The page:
[10]      Counsel for the State argued that when the accused does not take the court in his confidence by opening up and testifying in court, then he is not remorseful- he himself must open up and remorse must come out of his own mouth. Counsel further submitted, that the accused moral blameworthiness is high, because the accused moved in the house of the deceased, where she should have felt safe and caused her death.

[11]      The accused and the deceased were involved in a domestic relationship and that is aggravating. In S v Bothile,5  Smut AJ (as he then was) said the following:

‘The prevalence of domestic violence and the compelling interest of society to combat it, evidenced by the recent legislation to the effect, required that domestic violence should be regarded as an aggravating factor when it came to imposing punishment. Sentences imposed in this context, whilst taking into account the personal circumstances of the accused and the crime, should also take into account the important need of society to root out the evil of domestic violence and violence against women. In doing so, these sentences should reflect the determination of courts in Namibia to give effect to and protect the constitutional values of the inviolability of human dignity and equality between men and women. The clear and unequivocal message which should resonate from the courts in Namibia was that crimes involving domestic violence would not be tolerated and that sentences would be appropriately severe.’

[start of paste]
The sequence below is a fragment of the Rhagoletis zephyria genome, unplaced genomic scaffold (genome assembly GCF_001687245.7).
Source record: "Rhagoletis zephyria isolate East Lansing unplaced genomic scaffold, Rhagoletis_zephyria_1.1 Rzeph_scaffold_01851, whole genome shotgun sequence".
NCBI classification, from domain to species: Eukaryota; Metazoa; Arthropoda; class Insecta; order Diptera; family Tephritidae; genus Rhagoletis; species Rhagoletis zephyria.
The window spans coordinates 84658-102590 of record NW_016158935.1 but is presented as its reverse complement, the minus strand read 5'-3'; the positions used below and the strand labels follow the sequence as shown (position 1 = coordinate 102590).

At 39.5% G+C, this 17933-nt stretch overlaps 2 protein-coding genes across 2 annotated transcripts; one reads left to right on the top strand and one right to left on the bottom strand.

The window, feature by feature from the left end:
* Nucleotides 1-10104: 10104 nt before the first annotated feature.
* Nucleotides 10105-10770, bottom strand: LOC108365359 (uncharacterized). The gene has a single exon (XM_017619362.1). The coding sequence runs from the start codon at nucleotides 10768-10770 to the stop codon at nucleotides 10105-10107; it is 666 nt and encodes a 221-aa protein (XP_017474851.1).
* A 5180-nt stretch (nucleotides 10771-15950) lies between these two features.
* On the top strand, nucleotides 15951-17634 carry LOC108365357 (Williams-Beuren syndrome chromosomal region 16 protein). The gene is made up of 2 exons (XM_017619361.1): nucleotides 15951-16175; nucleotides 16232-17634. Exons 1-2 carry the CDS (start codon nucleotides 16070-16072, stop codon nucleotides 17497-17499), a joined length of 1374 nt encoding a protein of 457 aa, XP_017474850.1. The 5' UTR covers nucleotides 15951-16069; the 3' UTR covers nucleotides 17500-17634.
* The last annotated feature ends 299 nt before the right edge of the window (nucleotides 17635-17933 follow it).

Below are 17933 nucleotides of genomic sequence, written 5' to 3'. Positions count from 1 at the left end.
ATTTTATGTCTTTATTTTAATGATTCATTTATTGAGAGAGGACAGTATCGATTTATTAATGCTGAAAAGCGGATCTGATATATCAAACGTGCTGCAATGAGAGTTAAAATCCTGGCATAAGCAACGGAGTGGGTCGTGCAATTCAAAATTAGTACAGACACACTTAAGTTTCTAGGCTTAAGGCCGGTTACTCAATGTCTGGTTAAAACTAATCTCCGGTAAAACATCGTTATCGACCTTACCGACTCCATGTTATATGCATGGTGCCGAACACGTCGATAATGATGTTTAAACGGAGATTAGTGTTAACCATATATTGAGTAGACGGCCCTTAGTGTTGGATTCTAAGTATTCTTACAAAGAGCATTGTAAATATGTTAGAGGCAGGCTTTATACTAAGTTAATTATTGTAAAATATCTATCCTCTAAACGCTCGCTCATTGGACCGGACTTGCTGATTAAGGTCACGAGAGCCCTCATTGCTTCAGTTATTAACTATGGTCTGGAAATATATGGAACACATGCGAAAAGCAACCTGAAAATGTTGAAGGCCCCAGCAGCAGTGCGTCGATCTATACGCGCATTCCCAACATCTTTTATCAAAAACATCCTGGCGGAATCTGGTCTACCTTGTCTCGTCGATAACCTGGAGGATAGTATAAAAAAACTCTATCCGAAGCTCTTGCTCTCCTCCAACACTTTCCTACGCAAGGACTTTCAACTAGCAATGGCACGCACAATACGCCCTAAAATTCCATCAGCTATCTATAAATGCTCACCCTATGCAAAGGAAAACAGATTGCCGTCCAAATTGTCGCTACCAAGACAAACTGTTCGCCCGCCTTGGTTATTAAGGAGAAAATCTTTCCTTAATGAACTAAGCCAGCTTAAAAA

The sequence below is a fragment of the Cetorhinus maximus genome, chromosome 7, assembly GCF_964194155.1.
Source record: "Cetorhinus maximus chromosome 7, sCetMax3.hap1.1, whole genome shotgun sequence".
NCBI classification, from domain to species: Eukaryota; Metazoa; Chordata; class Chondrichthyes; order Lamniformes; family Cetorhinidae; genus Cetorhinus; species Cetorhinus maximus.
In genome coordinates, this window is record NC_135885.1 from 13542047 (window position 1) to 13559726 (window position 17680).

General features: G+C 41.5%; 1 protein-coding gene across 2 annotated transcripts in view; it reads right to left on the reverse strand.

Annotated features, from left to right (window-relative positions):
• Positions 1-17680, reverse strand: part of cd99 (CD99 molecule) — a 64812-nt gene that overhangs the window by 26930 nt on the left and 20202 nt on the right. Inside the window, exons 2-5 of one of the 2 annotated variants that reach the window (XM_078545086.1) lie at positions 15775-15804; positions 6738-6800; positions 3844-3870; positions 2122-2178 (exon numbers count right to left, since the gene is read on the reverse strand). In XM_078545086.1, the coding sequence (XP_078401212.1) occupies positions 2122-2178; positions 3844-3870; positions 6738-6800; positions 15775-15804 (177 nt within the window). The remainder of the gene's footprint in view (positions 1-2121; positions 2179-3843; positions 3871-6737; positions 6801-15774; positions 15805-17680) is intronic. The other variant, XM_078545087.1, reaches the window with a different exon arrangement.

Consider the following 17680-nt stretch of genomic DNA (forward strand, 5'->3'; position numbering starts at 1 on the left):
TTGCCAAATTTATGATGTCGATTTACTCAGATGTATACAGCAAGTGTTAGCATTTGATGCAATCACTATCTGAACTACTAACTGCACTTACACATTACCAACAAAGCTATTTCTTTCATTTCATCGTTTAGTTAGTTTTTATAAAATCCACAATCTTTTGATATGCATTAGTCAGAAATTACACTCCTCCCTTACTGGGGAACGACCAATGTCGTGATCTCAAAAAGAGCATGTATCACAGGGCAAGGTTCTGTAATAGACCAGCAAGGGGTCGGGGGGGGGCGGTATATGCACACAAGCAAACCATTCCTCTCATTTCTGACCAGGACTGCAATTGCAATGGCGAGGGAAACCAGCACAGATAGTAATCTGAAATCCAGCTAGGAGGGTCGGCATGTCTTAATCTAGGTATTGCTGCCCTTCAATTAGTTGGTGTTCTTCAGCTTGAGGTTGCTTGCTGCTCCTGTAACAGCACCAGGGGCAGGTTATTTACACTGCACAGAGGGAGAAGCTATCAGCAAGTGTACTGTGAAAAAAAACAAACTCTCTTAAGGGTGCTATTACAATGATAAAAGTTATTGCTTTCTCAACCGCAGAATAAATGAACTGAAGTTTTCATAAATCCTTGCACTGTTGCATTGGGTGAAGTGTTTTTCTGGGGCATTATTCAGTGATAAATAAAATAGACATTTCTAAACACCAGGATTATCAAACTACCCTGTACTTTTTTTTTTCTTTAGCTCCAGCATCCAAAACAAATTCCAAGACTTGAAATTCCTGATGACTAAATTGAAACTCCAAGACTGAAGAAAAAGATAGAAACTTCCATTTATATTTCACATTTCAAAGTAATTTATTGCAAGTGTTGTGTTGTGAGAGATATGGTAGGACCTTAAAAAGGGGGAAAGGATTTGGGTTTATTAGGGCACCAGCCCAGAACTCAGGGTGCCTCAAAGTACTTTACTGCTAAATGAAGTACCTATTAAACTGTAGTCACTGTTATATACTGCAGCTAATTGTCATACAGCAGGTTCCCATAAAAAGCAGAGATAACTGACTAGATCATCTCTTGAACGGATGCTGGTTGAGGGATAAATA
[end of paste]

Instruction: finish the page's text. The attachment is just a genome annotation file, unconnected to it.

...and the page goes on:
[12]      Having taken into account the personal circumstances of the accused, the nature of the crime, the interest of society, the objectives of sentencing, the accused is sentenced as follows:

a)         On count one of murder with dolus directus, the accused is sentenced to 35 years imprisonment.





FOR THE STATE                                                   Ms. Ndlovu

                                                                               Of the Office of the Prosecutor General, Windhoek

FOR ACCUSED                                                     Mr. Ujaha

                                                                               Of Mukonda & Co, Windhoek

1 Combating of Domestic Violence Act, 4 of 2003.

2 S v Zinn 1969 (2) SA 537 (A) at 540G.

3  S v Rabie 1975 (4) SA 855 at 862 G-H

4 S v Bothile 2007 NR (1)137.

5 S v Bothile 2007 NR (1)137.